This past week we began drying a home in the West Ashley neighborhood of Shadow Moss.
In many ways this water loss was typical of most water damage events. We extracted water from the carpet. We set up air mover and dehumidifiers to dry the carpet, drywall and sill plates.
The unusual circumstance associated with this water loss involved drying the kitchen cabinets and the bathroom vanity. Cabinets and vanities can be particularly difficult to dry because their sides are normally constructed of pressed board.
Pressed board is essentially saw dust bound together in sheets using glue. Pressed board quickly absorbs large quantities of moisture. Unfortunately, it does not give up the moisture very quickly.
If pressed board absorbs a sufficient amount of moisture, it will expand. Pressed board that has expanded, cannot be repaired. Expanded pressed board looks unsightly. Expansion also compromises the strength of the board.
Wet pressed board is also an excellent food source for mold.
The fastest way to dry most cabinets is to remove the toe kicks. The toe kick is a plate that is installed at the base of most cabinets. The toe kick is normally installed at the front of the cabinets. Removal of toe kicks allows the restorer to direct air beneath the cabinets.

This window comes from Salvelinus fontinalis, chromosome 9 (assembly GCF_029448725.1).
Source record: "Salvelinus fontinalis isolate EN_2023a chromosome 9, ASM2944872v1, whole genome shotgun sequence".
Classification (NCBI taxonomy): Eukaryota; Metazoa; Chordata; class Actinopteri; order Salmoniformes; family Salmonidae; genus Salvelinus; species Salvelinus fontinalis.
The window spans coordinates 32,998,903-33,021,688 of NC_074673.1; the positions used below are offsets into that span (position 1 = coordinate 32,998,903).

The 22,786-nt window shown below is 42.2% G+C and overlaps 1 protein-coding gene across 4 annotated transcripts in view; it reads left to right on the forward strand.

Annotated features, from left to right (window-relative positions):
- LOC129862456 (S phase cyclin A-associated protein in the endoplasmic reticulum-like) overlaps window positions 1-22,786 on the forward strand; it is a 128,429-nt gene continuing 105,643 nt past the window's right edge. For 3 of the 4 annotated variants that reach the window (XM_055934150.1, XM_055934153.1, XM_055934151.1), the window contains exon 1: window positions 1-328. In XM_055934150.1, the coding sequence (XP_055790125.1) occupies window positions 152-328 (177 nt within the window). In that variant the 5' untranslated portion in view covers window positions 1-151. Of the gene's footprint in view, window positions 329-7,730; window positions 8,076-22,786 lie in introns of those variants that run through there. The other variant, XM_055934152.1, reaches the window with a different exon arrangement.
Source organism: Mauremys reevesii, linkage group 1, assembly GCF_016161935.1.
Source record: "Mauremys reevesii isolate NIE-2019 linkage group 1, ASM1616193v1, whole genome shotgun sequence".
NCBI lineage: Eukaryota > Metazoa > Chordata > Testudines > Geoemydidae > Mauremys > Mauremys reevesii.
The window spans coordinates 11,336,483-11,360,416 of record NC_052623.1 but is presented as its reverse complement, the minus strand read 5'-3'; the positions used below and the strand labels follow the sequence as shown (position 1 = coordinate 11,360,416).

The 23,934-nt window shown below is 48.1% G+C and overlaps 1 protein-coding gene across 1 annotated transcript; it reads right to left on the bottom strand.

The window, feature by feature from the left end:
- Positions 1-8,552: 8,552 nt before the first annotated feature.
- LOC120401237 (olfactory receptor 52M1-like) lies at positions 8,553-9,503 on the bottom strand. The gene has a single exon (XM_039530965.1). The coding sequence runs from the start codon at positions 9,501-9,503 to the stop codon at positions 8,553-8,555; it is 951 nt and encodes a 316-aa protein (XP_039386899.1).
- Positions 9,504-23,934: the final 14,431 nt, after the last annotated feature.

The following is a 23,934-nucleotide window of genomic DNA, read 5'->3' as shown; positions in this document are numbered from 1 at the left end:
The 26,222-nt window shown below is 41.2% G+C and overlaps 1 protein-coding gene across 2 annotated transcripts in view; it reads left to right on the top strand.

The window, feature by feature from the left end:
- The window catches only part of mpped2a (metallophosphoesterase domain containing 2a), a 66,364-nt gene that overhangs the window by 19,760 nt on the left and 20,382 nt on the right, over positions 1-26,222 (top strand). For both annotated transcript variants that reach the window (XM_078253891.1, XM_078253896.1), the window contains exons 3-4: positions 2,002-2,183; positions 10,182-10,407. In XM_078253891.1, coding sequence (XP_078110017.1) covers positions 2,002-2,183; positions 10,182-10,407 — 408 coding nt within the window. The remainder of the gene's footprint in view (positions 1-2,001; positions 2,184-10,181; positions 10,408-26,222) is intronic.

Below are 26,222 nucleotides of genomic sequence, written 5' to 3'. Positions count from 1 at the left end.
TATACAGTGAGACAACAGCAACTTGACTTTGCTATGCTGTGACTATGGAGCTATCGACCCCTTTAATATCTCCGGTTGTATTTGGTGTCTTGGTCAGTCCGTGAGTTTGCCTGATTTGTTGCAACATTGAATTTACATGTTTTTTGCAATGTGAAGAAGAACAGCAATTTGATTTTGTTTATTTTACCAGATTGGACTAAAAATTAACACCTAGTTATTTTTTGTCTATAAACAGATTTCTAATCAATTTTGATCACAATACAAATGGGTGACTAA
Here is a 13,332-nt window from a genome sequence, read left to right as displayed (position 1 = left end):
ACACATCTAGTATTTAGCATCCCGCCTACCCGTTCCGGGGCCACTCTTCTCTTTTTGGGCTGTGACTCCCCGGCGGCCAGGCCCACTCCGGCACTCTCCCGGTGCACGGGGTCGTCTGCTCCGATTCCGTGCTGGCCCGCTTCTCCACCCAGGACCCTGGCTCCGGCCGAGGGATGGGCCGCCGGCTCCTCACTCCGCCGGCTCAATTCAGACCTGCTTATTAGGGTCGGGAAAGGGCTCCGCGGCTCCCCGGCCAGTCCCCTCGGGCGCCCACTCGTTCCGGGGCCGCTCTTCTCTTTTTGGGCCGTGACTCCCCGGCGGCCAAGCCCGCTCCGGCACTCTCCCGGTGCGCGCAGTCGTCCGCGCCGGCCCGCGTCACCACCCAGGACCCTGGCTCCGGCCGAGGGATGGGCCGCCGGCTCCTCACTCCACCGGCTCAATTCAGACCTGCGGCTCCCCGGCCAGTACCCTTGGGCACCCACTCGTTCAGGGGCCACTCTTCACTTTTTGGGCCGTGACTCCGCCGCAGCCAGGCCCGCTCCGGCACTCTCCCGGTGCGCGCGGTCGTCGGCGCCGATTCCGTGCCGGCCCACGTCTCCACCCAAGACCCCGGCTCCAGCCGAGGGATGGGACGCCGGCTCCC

Some cabinets do not have removable toe kicks. The wood at the base of the cabinets is integral to the cabinet structure. This was the case in this West Ashley home. How do you dry cabinets in these situations?
Our solution was to use the Injectidry wall cavity drying system. This system utilizes a system of hoses to deliver positive pressure to any cavity in the home. In this case, we drilled ¼” holes in a hidden location where the toe kicks would normally be located. We attached special fittings to the injectidry system that were slightly smaller than the ¼” holes.
The injectidry system positively pressurized the space beneath the cabinets with hot, dry air. This caused rapid evaporation of the water trapped beneath the cabinets.
This was a success. We saved the cabinets. This meant that the home owner was spared the expense of replacing the cabinets. The hidden holes can be left the way they are now or repaired at a minimal cost.